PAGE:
1. Please read posts 95, 99, 101 of the following link. Unless things have changed very recently, I'm sure that you don't get proper DD5.1 on recordings. That's different from Surround Sound which I have explained in the link. I don't have IgniteTV myself, so I rely on the feedback from others regarding this issue.
2. I can only assume that you don't know @57 ... 😉
You should be OK in a 2,000 sq ft home, and if there are weak coverage areas then get the PODS that Rogers will provide. Some users still go with a 3rd party router for advanced control of their environment. Go standard first, get everything working and then decide if you need more options.
You can try for an XB7 but it may not yet be available in your area. When they are in generally support you can request a change.
@Bplayer @schmidtp Thanks. Getting the new equipment on Sat., so will see how it all goes. Rogers person also said that she can't guarantee XB7 as it's not 'fully launched' yet but I can always call Ignite Concierge to upgrade in the future. Same for PODS, she said that I can't get them with the new equipment, but if I need it to call Ignite Concierge and get up to 2 for free.
Terrible. Rogers sucks.
Could you please elaborate? I've gone to IPTV (not Rogers) and the one big difference I've found is the poor Fast Forward and Rewind on recordings. But then I had a SARA cable box with Rogers and could even advance recordings frame-by-frame, which Nextboxes could not do. New technology takes away as much as it gives.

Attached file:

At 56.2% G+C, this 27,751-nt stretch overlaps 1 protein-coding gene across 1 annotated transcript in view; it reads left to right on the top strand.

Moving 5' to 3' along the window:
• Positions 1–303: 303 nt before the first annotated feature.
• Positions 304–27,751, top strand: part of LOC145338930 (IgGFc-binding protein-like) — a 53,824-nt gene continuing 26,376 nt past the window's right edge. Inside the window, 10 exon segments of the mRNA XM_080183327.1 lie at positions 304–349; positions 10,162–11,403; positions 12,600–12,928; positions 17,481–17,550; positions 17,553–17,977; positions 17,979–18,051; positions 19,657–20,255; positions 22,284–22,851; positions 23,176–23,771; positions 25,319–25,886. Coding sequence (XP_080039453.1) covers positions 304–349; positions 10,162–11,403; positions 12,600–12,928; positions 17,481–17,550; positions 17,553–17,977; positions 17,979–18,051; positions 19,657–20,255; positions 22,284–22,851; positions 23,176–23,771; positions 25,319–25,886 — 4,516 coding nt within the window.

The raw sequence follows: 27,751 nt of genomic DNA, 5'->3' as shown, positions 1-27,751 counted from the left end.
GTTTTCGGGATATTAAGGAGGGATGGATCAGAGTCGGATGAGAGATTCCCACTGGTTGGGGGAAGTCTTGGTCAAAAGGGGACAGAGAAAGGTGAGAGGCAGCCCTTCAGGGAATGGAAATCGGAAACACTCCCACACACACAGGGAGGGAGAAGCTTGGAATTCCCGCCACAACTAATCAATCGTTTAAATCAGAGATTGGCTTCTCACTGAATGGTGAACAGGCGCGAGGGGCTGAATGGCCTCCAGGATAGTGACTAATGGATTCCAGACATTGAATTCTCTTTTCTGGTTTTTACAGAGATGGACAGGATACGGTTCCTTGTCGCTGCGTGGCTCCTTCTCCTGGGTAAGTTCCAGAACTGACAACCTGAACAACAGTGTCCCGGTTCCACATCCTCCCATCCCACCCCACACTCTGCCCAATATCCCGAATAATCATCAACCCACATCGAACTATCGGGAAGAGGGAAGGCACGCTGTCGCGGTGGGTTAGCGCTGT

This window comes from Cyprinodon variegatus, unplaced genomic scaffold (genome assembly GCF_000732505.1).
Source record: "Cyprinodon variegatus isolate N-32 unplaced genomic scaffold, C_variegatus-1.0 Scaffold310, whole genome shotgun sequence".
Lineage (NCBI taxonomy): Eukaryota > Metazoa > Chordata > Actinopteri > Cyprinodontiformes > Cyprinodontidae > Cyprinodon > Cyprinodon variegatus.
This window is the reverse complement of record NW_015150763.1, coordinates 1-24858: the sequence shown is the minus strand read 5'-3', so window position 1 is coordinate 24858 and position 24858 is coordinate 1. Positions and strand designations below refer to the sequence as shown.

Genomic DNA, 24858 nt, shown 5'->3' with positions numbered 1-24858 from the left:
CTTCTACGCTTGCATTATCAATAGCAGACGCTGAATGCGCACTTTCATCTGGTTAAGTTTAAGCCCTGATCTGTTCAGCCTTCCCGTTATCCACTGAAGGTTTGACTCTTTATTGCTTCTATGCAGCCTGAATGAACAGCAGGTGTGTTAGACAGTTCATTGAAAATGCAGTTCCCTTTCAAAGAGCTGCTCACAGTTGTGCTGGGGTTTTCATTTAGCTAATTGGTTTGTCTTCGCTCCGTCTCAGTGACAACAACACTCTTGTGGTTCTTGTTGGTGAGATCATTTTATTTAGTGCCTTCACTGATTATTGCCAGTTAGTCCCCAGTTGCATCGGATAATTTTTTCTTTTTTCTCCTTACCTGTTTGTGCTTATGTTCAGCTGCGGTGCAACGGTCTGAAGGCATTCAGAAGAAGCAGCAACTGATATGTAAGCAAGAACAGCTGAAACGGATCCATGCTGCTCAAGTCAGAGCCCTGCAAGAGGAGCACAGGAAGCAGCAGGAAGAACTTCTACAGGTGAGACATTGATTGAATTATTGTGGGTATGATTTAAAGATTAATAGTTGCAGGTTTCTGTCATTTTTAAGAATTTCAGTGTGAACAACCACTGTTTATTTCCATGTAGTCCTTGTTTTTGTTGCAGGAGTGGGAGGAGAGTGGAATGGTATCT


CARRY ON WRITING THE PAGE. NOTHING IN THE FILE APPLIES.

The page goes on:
The remote is 2m or 3m from the TV box. The distance was never an issue with the old digital system.
The TV box is virtually line of sight from the modem/router/whatever.
2. The remote is RF and does not require a line of sight to operate. Have you paired the remote with the box correctly? https://www.rogers.com/customer/support/article/pairing-the-voice-remote
@Gtheman Where is the set-top box located? Have you tried separating it from other devices (that also transmit RF) that could be causing interference? Also, if you have it in a cabinet, behind leaded glass, that too could block the signal between the remote and STB.
Yes, I believe so. Range is MUCH less than the old digital set-up.
The easiest way to confirm whether your Rogers remote is paired via RF is to try issuing voice commands.
If you are using an IR universal remote to control the set-top box, that does require a VERY direct line of site.